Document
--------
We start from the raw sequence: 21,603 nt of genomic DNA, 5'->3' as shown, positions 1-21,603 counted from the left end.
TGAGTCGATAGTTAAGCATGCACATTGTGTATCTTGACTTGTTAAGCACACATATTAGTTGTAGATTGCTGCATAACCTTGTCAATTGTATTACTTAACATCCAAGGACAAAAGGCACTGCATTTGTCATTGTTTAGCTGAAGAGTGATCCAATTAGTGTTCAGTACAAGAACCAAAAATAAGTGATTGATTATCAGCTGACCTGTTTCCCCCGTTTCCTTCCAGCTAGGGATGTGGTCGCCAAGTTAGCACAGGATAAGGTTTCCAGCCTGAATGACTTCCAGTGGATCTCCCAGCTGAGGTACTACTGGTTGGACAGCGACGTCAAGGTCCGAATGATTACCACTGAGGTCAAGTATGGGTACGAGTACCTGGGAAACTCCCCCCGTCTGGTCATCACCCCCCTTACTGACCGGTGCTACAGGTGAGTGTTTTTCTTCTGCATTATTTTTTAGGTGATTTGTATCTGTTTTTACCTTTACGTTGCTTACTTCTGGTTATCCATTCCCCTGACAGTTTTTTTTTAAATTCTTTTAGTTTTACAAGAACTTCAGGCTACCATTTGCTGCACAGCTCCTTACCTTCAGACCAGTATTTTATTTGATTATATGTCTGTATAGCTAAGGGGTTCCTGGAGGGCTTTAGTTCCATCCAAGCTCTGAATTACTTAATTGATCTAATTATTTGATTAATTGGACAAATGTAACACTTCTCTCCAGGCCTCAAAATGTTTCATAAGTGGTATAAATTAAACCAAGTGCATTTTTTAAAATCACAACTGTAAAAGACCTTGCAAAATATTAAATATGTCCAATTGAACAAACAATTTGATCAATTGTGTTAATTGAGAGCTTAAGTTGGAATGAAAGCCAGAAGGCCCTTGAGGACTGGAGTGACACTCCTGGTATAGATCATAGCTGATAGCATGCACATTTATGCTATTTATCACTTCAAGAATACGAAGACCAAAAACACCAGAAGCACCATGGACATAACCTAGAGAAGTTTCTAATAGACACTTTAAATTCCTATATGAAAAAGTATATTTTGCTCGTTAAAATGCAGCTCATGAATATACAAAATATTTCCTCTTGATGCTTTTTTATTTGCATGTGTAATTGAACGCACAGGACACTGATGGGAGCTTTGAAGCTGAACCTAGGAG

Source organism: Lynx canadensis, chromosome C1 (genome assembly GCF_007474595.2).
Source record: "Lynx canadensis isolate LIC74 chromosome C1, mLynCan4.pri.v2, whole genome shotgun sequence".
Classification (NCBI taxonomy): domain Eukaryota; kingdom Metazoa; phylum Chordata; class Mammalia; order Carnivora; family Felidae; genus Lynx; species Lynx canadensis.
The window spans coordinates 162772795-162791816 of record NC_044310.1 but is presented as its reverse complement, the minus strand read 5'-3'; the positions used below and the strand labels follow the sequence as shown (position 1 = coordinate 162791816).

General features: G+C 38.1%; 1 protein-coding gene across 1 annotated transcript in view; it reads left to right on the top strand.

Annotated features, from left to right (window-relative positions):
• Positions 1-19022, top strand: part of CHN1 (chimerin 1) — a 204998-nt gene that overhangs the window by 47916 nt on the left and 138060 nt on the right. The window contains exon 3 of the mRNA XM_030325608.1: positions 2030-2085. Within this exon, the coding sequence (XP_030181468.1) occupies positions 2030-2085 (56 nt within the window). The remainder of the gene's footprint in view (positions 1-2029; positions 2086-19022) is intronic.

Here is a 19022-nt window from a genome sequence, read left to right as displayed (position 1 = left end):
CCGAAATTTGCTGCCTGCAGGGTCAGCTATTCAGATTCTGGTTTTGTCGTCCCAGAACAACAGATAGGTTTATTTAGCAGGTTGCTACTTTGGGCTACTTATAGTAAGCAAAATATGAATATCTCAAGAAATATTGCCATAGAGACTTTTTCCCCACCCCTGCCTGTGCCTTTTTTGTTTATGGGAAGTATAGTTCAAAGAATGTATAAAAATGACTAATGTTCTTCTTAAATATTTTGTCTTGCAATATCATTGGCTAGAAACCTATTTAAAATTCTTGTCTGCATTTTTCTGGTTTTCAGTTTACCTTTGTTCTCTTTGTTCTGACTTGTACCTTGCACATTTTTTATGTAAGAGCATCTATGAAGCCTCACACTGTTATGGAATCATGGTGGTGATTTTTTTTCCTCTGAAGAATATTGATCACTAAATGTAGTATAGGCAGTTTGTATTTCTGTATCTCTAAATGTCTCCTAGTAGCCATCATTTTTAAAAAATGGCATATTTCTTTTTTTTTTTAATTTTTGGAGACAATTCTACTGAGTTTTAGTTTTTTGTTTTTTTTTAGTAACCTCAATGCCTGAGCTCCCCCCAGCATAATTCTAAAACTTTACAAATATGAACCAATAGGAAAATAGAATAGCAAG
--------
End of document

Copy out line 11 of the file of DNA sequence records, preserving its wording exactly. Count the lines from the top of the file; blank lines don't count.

CCGAAATTTGCTGCCTGCAGGGTCAGCTATTCAGATTCTGGTTTTGTCGTCCCAGAACAACAGATAGGTTTATTTAGCAGGTTGCTACTTTGGGCTACTTATAGTAAGCAAAATATGAATATCTCAAGAAATATTGCCATAGAGACTTTTTCCCCACCCCTGCCTGTGCCTTTTTTGTTTATGGGAAGTATAGTTCAAAGAATGTATAAAAATGACTAATGTTCTTCTTAAATATTTTGTCTTGCAATATCATTGGCTAGAAACCTATTTAAAATTCTTGTCTGCATTTTTCTGGTTTTCAGTTTACCTTTGTTCTCTTTGTTCTGACTTGTACCTTGCACATTTTTTATGTAAGAGCATCTATGAAGCCTCACACTGTTATGGAATCATGGTGGTGATTTTTTTTCCTCTGAAGAATATTGATCACTAAATGTAGTATAGGCAGTTTGTATTTCTGTATCTCTAAATGTCTCCTAGTAGCCATCATTTTTAAAAAATGGCATATTTCTTTTTTTTTTTAATTTTTGGAGACAATTCTACTGAGTTTTAGTTTTTTGTTTTTTTTTAGTAACCTCAATGCCTGAGCTCCCCCCAGCATAATTCTAAAACTTTACAAATATGAACCAATAGGAAAATAGAATAGCAAG